Dead bird

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Am I missing something? It says that Blighted Boons allow saving throws, but doesn't appear to specify what kind.

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Elemental Blast also has the impulse trait, which in turn grants the manipulate trait, so melee kineticists will be provoking attacks of opportunity on their strikes.

I'm just not sure what Elemental Blast as its own action is trying to solve. I don't think the Strikes are so powerful that they'd break Flurry of Blows or Haste? And if Paizo is worried about non-kineticists getting them easily, the multiclass archetype could just start with weaker versions of the blasts.

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I understand not including burn as a core mechanic when it was so contentious, but I was definitely a fan in 1e.

I’d love if there was a way to include it as an opt-in, either through feats or even a class archetype.

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A couple classes (or specific builds) can have 2 focus at 1st level. Pretty sure the Psychic is the only which can actually recover more than 1 before 11th level.

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Due to a number of intersecting circumstances, I would like to cancel my Rulebook Subscription.

I'd also like to give my sincere appreciation to Paizo's dedicated customer service team, at what is certainly a difficult time. You folks keep things running, and deserve all the love!

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Squiggit wrote:

Enduring should just be the default state of quick alchemy. Maybe even Perpetual Breadth should be a baseline option too (perpetual bombs would feel really good on a chirurgeon which can sometimes feel a bit aimless when nobody needs healing at the moment).

I think the complaint is less "I dislike handing out items full stop" and more "people tend to decline items because it sucks up their actions."
I think it's a bit of both. You're right that the action economy can feel like a pain (especially for the chirurgeon), but there are also a lot of people I've run into who've been drawn in by the concept of things like the mutagenist and then really frustrated by its execution (i.e. really bad damage while also eating an AC and reflex penalty if you're a bestial alchemist or even worse damage if you're an energy alchemist).

My biggest hang-ups with the Alchemist have definitely been the lackluster performance of the Mutagenist. Feral Mutagen Alchemist was my favorite build in PF1, but such a character simply doesn't work with this edition's iteration of the class.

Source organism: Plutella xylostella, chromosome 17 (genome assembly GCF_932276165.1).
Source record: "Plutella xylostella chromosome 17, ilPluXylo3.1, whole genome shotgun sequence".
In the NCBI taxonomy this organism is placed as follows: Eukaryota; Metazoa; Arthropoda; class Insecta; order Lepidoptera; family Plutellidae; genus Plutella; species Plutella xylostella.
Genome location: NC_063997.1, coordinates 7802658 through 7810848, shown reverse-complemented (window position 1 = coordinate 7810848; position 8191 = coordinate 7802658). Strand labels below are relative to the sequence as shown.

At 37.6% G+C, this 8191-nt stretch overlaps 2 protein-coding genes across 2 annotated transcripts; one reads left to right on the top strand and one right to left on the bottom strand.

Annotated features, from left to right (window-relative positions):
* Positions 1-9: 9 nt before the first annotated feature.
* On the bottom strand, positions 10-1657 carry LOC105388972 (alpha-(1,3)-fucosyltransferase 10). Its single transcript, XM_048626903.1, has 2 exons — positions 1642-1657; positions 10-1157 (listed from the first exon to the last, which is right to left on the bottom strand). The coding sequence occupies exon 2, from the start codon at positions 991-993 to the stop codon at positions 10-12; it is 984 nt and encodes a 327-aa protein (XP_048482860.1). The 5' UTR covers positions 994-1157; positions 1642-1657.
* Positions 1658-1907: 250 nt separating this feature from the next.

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MellowDramatic wrote:

Thanks to inventor, I can pretend to be a character from Jojo's part 1!

Seriously, shout out the name of any weapon followed by overdrive.



Not to mention, "You failed to account for... this!" might as well be "Your next line is going to be..."

Then we just bring in the Summoner for Stands... Shouldn't be too hard to run a proper Bizarre Adventure.

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I definitely agree that something like Running Reload ought to be a core class feature. The only thing worse than not having cool toys is having cool toys but not having the actions to really use them.

However, I think modeling this feature on Running Reload might allow for a more straightforward feat, while also avoiding potentially problematic corner cases. What if this proposed "Quick Reload" ability was an action like Running Reload, but had a small list of subordinate actions that it could be used with, which could be expanded by Ways and feats?

Something like this:

Quick Reload (1 action)
You reload your guns effortlessly, even while you do something else. You take one of the following actions: Seek, Stride, Step, Sneak.
Then you Interact to reload.

Special Class feats or Features might expand the list of initial actions you can take with Quick Reload


Then feats like Pistol Twirl could include text like "Add Feint and Pistol Twirl to the list of actions which can be used with Quick Reload".

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My playgroup's been a bit busy this month, but we managed to get in a two-session playtest campaign. We hope to get in one more playtest session with different characters before things close, but here's a quick writeup of our thoughts so far:

I was GMing for a party of 3: a Sniper Gunslinger using an Arquebus, an Armor Innovation Inventor going for a melee build with a Dwarven War Axe, and a Swashbuckler just to round things out. All were level 7, with standard gear for their level, based on the "Character Wealth by Level" table.